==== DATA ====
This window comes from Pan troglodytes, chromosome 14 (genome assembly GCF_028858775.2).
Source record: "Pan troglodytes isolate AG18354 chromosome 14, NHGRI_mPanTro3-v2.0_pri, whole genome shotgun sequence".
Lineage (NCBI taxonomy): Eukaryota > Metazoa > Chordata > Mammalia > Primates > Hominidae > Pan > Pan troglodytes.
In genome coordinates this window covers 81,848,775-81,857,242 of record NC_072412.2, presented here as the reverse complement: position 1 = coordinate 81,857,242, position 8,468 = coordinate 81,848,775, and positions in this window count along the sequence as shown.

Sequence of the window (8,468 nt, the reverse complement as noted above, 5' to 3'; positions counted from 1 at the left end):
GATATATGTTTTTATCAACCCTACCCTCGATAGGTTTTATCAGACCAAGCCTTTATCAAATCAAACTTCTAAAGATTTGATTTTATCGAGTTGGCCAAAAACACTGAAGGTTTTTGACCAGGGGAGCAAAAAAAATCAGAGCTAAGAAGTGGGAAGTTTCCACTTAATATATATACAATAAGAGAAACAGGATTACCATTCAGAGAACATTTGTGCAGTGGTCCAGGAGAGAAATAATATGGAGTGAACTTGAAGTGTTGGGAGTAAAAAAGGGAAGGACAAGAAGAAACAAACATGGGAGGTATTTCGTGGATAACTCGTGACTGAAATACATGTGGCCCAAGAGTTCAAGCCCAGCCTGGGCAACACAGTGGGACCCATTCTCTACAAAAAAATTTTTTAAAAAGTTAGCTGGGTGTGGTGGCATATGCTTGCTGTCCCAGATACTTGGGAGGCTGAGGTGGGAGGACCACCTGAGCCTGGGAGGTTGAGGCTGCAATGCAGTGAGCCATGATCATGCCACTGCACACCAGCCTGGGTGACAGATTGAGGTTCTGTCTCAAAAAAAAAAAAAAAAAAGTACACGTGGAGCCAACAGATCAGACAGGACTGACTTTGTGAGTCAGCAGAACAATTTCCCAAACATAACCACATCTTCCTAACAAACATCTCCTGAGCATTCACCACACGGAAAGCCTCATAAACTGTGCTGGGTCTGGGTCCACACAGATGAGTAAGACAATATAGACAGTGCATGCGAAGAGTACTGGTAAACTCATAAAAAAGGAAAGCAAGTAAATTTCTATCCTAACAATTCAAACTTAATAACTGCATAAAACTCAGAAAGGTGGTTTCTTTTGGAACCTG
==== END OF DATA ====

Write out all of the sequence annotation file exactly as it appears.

This window comes from Pan troglodytes, chromosome 14 (genome assembly GCF_028858775.2).
Source record: "Pan troglodytes isolate AG18354 chromosome 14, NHGRI_mPanTro3-v2.0_pri, whole genome shotgun sequence".
Lineage (NCBI taxonomy): Eukaryota > Metazoa > Chordata > Mammalia > Primates > Hominidae > Pan > Pan troglodytes.
In genome coordinates this window covers 81,848,775-81,857,242 of record NC_072412.2, presented here as the reverse complement: position 1 = coordinate 81,857,242, position 8,468 = coordinate 81,848,775, and positions in this window count along the sequence as shown.

Sequence of the window (8,468 nt, the reverse complement as noted above, 5' to 3'; positions counted from 1 at the left end):
GATATATGTTTTTATCAACCCTACCCTCGATAGGTTTTATCAGACCAAGCCTTTATCAAATCAAACTTCTAAAGATTTGATTTTATCGAGTTGGCCAAAAACACTGAAGGTTTTTGACCAGGGGAGCAAAAAAAATCAGAGCTAAGAAGTGGGAAGTTTCCACTTAATATATATACAATAAGAGAAACAGGATTACCATTCAGAGAACATTTGTGCAGTGGTCCAGGAGAGAAATAATATGGAGTGAACTTGAAGTGTTGGGAGTAAAAAAGGGAAGGACAAGAAGAAACAAACATGGGAGGTATTTCGTGGATAACTCGTGACTGAAATACATGTGGCCCAAGAGTTCAAGCCCAGCCTGGGCAACACAGTGGGACCCATTCTCTACAAAAAAATTTTTTAAAAAGTTAGCTGGGTGTGGTGGCATATGCTTGCTGTCCCAGATACTTGGGAGGCTGAGGTGGGAGGACCACCTGAGCCTGGGAGGTTGAGGCTGCAATGCAGTGAGCCATGATCATGCCACTGCACACCAGCCTGGGTGACAGATTGAGGTTCTGTCTCAAAAAAAAAAAAAAAAAAGTACACGTGGAGCCAACAGATCAGACAGGACTGACTTTGTGAGTCAGCAGAACAATTTCCCAAACATAACCACATCTTCCTAACAAACATCTCCTGAGCATTCACCACACGGAAAGCCTCATAAACTGTGCTGGGTCTGGGTCCACACAGATGAGTAAGACAATATAGACAGTGCATGCGAAGAGTACTGGTAAACTCATAAAAAAGGAAAGCAAGTAAATTTCTATCCTAACAATTCAAACTTAATAACTGCATAAAACTCAGAAAGGTGGTTTCTTTTGGAACCTG